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Sheriff: Md. high school gunman had "prior relationship" with victim

Maryland school shooting
Maryland deputy may have "saved a lot of lives" in school shooting 01:57

GREAT MILLS, Md. -- A teenager with a handgun opened fire inside his Maryland high school Tuesday before he was fatally wounded during a confrontation with a school resource officer, a sheriff said. Deputies and federal agents converged on the crime scene at Great Mills High School, about 65 miles southeast of Washington.  

It wasn't immediately clear whether the shooter took his own life or was killed by the officer's bullet, St. Mary's County Sheriff Tim Cameron said.

A 16-year-old girl, later identified as Jaelynn Willey, was hospitalized with a life-threatening wound, the sheriff said, and a 14-year-old boy also suffered a gunshot wound to the thigh. He was in good condition. The officer, who doubles as a SWAT team member, was unharmed.

Cameron identified the suspect as 17-year-old student Austin Wyatt Rollins. He said Rollins used a Glock semiautomatic handgun to shoot the girl, who he had a prior relationship with.

Deputy First Class Blaine Gaskill, school resource officer at Great Mills High School in Maryland St. Mary's County Sheriff's Office

A school resource officer, Deputy First Class Blaine Gaskill, then faced off with the shooter, the sheriff said. Each fired one shot simultaneously. Cameron said the gunman later died from his wounds. He said that the investigation would determine whether the round the officer fired hit the shooter. 

Cameron said he didn't know the nature or extent of the relationship between the suspect and the girl. Investigators are working to determine whether that was part of the motive.  

"This is something that we train, practice, and in reality we hope would never come to fruition, it is our worst nightmare," Cameron said at a press conference Tuesday.

Responding to a question from CBS News' Jeff Pegues, Maryland Gov. Larry Hogan said it's possible the actions of the school resource officer may have saved others' lives.

"It sure sounds like this is exactly the way it should have been handled," Hogan said.

St. Mary's schools superintendent James Smith also praised the actions of the school resource officer, as well as first responders and school staff. He said the county has re-engaged in a conversation about school safety after the school shooting that left 17 dead last month in Parkland, Florida.

"If you don't think this can't happen at your school, you are sadly mistaken," Smith said.

Officers in St. Mary's have undergone additional training to prepare individual officers to confront shooters, according to Cameron. He said that while he couldn't speak to the shooter's motive or target, "What we do know is the [school resource officer] did his job, engaged, and stopped the potential threat."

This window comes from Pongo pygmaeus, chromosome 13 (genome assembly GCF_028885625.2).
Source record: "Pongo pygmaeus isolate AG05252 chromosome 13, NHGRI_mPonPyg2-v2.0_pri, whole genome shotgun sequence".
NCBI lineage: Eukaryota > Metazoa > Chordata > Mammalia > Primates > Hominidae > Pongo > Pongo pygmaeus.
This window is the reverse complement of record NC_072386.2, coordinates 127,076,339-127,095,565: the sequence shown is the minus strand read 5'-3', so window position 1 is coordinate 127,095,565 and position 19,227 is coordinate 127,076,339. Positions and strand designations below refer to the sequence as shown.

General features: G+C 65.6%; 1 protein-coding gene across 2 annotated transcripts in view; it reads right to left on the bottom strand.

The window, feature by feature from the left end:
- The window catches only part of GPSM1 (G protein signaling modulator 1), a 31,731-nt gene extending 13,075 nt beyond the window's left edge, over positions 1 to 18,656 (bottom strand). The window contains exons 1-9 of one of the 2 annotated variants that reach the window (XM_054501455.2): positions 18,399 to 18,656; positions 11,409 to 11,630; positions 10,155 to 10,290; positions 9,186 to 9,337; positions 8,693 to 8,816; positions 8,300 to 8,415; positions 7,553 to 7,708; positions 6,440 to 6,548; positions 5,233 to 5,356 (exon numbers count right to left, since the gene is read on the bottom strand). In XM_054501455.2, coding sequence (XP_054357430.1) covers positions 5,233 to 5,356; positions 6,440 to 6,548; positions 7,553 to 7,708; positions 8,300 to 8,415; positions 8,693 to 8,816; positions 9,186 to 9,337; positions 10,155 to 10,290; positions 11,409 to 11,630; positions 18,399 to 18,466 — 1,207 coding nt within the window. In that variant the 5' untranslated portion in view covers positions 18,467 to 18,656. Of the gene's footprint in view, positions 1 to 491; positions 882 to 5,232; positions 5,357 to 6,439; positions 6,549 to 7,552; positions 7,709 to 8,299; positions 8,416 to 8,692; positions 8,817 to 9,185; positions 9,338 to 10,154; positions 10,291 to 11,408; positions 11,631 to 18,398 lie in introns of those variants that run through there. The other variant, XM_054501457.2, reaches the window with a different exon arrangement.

Politicians responded swiftly, acknowledging that this shooting increases the pressure for action against gun violence as anger swells nationwide over the Parkland killings by a teenager with an assault weapon.

However in this case, it appeared that the shooter had illegally possessed the gun. In Maryland, a person must be 21 to possess a handgun, unless carrying one is required for employment.

Student Mollie Davis told CBS News over Twitter that she heard what sounded like a loud balloon pop.

"I was in my classroom and heard everyone screaming," Mollie said. "I've never heard people sound so scared."

Police officers told students that the threat was over and the school would be evacuated soon, the student said.

The Baltimore Sun reported that a student said the shooting happened around 8 a.m. Terrence Rhames, 18, told the Sun that he heard a gunshot and saw a girl fall as he ran for an exit. "I just thank god I'm safe," Rhames said. "I just want to know who did it and who got injured."

Agents with the FBI and the Bureau of Alcohol, Tobacco, Firearms and Explosives joined deputies at Great Mills High School as students endured a lengthy lockdown, cowering inside classrooms and a locker room while officers worked to make sure there were no more threats on campus.

Police eventually kicked in the locker room door, said Ziyanna Williams, a 14-year-old ninth-grader.

"They came in with guns, and they probably thought there might be another shooter, of course," she said. "About an hour or two later they came -- more police came -- and told us they would search us and search our bags and stuff."

Eventually, the students were escorted outside.

The school has about 1,600 students and is near the Patuxent River Naval Air Station. On Tuesday, ambulances, firetrucks and other emergency vehicles crowded the parking lot and the street outside, where about 20 school buses lined up in the rain to take students to nearby Leonardtown High School to be picked up by their parents.

Democratic Rep. Steny Hoyer said the officer at the school "answered the call this morning with swiftness, professionalism, and courage." He said it's now for Congress to take action.

"We sympathize. We empathize. We have moments of silence. But we don't have action," Hoyer said. "Wringing our hands is not enough." 

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